Episode #233: Lisa Rich, Hemisphere Ventures, Xplore, “Opening Up The Door For Access To Space”
Guest: Lisa Rich is managing partner of Hemisphere Ventures, an early stage VC firm focused on frontier tech. She’s also founder and COO of Xplore, a space company dedicated to deep space exploration.
Date Recorded: 6/18/2020
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Summary: In episode 233 we welcome our guest, Lisa Rich, managing partner of Hemisphere Ventures and founder and COO of Xplore. In today’s episode, we’re talking about tech and the front lines of space exploration.
Lisa walks through her background as an entrepreneur, and her transition as an investor with Hemisphere Ventures as she saw the emerging case for frontier technology. We talk through some interesting case studies of a few portfolio companies, from Axiom Space, building the world’s first commercial space station, to PlanetIQ, focusing on satellite-borne, state-of-the-art sensors to collect data to improve weather forecasting, space weather prediction, and climate analytics. We then jump into her own space company, Xplore.
We chat about space as a service and commercial capabilities, as well as development of their spacecraft, Xcraft. We dive into milestones that include working with NASA on version 4.0 of the Xcraft, planned to travel to the solar gravity lens focal region as the fastest spacecraft ever built in human history.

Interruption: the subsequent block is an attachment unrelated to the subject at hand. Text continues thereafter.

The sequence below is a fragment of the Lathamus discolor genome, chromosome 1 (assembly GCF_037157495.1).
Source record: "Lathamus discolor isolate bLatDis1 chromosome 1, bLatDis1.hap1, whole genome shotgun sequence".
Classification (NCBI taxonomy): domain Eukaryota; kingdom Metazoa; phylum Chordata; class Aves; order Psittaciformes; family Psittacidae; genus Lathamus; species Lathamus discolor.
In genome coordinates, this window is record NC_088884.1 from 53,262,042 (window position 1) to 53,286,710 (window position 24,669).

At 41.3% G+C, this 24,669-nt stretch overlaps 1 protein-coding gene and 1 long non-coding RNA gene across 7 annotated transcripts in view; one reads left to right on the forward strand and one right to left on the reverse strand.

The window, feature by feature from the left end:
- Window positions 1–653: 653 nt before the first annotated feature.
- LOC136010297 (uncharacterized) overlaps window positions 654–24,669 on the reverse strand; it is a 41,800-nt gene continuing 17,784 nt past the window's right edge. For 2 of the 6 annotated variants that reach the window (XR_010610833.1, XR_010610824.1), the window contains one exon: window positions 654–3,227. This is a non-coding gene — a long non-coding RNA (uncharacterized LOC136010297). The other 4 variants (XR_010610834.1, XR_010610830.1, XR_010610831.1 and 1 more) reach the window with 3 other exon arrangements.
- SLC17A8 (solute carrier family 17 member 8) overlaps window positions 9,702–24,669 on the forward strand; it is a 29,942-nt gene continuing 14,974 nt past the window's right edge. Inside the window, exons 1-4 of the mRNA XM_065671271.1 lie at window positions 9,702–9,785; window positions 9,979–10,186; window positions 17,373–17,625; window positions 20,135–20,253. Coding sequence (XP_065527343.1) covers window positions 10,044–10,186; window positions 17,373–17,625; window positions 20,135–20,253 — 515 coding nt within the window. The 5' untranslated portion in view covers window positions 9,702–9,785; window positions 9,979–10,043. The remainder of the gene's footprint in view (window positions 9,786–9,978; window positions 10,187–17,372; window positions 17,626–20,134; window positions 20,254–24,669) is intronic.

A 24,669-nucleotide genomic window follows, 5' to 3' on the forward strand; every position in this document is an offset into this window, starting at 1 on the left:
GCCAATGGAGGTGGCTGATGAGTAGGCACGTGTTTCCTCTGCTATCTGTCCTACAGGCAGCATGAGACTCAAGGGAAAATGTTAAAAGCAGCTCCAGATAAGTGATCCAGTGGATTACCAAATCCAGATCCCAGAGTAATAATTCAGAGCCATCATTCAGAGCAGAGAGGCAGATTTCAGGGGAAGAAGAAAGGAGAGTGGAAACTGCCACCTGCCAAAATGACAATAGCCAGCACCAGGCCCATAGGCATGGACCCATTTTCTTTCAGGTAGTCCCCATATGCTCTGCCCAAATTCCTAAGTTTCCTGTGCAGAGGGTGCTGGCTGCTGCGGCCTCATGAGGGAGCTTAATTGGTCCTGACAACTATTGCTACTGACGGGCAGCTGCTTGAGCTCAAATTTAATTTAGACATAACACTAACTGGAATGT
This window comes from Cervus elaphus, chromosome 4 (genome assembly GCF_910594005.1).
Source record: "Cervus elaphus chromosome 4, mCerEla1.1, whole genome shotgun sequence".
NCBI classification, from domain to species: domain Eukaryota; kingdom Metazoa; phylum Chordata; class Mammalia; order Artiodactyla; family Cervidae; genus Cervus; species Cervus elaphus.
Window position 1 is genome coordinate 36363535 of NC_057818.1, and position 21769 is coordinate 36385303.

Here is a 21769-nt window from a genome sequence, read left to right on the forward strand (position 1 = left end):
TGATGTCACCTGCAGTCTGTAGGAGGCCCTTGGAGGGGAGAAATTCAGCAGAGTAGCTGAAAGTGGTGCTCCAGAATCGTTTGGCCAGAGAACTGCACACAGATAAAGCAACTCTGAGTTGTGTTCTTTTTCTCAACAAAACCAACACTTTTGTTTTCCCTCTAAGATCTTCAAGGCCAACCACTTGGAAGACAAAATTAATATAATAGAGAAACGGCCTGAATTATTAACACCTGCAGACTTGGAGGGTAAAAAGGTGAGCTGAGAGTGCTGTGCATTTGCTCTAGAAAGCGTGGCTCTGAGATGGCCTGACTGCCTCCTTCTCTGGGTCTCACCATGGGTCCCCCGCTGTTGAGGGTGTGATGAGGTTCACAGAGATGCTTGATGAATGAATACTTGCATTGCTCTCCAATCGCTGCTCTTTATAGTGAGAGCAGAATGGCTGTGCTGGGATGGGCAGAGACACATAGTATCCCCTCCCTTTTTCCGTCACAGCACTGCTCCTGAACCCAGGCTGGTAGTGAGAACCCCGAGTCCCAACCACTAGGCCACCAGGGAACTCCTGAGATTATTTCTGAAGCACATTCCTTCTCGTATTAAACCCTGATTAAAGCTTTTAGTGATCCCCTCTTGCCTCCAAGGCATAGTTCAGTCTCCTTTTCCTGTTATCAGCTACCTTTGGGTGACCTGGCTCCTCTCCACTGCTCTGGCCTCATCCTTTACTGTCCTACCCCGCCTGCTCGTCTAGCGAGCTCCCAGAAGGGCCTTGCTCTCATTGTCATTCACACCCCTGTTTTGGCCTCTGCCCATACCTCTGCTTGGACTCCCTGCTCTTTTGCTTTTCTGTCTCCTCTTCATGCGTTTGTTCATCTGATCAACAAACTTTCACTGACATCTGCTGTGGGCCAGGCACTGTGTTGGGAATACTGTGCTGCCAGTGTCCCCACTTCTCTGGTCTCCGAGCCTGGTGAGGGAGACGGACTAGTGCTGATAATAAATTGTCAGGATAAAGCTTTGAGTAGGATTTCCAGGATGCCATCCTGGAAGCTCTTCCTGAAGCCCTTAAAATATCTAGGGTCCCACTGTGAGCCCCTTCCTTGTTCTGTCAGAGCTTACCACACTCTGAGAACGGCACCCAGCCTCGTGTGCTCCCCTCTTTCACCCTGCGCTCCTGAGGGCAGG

All this and more in episode 233 with Lisa Rich.
Links from the Episode:
- 0:40 – Intro
- 1:50 – Welcome to our guest, Lisa Rich
- 7:11 – Origins of Hemisphere Ventures
- 10:45 – How Hemisphere thinks about their investment targets
- 13:34 – The assumptions in space-based ventures, and timeline for space stations
- 16:48 – Interest in space-based imagery
- 18:17 –PlanetIQ
- 21:55 – Where we are in the cycle for aerospace
- 22:59 – Formation of Xplore
- 26:25 –Xcraft
- 30:40 – Going to the moon
- 36:42 – Did a Huge Solar Storm Detonate Deep Sea Mines During the Vietnam War? (Smithsonian)
- 37:38 – The customer for Xplore
- 38:48 – Importance of advanced warning
- 43:07 – Bezos and Blue Origin
- 44:37 – Most challenging parts of starting Xplore
- 48:28 – Public and private involvement
- 50:42 – Favorite sci-fi
- 55:32 – Latest project for Xplore
- 56:19 – Between the folds: the science and art of origami
- 59:57 – Most memorable investment
- 1:01:30 – Follow Lisa: LinkedIn, Xplore
Transcript of Episode 233:
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Disclaimer: Meb Faber is the co-founder and chief investment officer at Cambria Investment Management. Due to industry regulations, he will not discuss any of Cambria’s funds on this podcast. All opinions expressed by podcast participants are solely their own opinions and do not reflect the opinion of Cambria Investment Management or its affiliates. For more information, visit cambriainvestments.com.